Kiwanis of Lufkin, TX

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Iodine Deficiency Disorders - IDD

Kiwanis International has a Worldwide Service Project to eliminate iodine deficiency disorders (IDD). Kiwanis is working with Morton Salt to get iodized salt to areas, which have too little iodine available. It is said that all it takes is a teaspoon of the nutrient iodine, consumed over a lifetime, to remain free of IDD. Disorders from lack of iodine are Goiter, Cretinism and irreversible brain damage.

The numbers and facts quoted herein are taken from a web page, that is maintained by the Micronutrient Initiative in conjunction with the International Council for the Control of Iodine Deficiency Disorders. According to this information published in 1996, there is an estimated 1,571 million people in 118 countries worldwide living in iodine deficient environments. 20 million of these are believed to be significantly mentally handicapped.

It is estimated that 655 million people suffer from goiter (thyroid enlargement), 26 million with brain damage and 5.7 million with cretinism. Myxedema goiter results from an underactive thyroid gland. When myxedema develops in adults, it causes slowness of mind and body, thickness of speech, low metabolism, and thickening of the skin. Cretinism is the name of this condition in children. Dwarfism and idiocy are the chief characteristics of cretinism. The chief cause of these conditions is lack of iodine. This can be prevented by the use of iodized salt. Money collected by Kiwanis and other organizations is used to make iodized salt available in these areas of the world.

You wouldn't think of Switzerland as being one of these countries, but salt iodization was just started in Switzerland in 1992. Since that time both cretinism and goiter have been eliminated as a public health concern.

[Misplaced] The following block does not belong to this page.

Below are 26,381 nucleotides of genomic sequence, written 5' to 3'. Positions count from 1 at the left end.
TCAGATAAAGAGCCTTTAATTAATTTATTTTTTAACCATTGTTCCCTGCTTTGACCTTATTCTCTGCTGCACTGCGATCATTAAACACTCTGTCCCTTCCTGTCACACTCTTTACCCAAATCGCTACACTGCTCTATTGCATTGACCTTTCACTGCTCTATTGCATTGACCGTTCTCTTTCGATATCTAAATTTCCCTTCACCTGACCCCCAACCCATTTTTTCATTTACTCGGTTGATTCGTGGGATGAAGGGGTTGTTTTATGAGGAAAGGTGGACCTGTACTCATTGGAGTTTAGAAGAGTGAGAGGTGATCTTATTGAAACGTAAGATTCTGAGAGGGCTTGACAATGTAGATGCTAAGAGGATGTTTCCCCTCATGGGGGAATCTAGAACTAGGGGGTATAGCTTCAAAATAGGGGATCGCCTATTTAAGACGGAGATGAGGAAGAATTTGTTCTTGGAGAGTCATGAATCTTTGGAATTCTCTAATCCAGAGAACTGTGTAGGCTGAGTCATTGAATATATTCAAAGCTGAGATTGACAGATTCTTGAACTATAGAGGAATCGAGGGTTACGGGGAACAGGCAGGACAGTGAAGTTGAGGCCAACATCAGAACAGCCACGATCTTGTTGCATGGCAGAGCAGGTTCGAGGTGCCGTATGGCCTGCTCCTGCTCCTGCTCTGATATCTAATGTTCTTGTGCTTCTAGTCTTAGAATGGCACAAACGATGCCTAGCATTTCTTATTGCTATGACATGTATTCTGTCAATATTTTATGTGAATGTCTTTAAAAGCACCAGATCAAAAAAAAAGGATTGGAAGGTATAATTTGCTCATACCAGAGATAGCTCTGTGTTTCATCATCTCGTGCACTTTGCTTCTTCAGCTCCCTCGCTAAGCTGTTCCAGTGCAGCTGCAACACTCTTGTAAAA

The daily intake of iodine should be between 50 and 1000 micrograms. The average intake of salt varies from country to country but is about 5 to 15 grams per day. The iodate content of the salt is adjusted to result in an intake of about 150 micrograms of iodine per day.

George F. Hixson Fellowship

The George F. Hixson Fellowship is one of the Kiwanis International Foundation's highest honors. Membership is given to individuals who donate $1,000 and demonstrate strong Kiwanis support.

The funds received for a Hixson Fellowship can be designated for one of two programs. The Kiwanis International Foundation Endowment or the Kiwanis International Worldwide Service Project/Iodine Deficiency Disorders. The interest on funds placed in the Endowment are used to award international grants. The funds designated for IDD go directly to the WSP and are used to eliminate IDD. An individual can become a sustaining Hixson by contributing an initial $100 and taking 10 years to pay the balance for an Endowment Hixson, or take 3 years for an IDD Hixson. The award is the same for both programs.

Frequently the club honors one of its members who have had outstanding achievements by raising the $1000 in the member's name.

Who was George F. Hixson ? He was the first Kiwanis International president. The George F. Hixson Fellowship was created in 1983, in his honor. George F. Hixson died March 10, 1967 but his name will live on forever, remembered by all those who are members of the George F. Hixson Fellowship.

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Original 11/4/99
Last updated 11/4/99
Page by F. Preston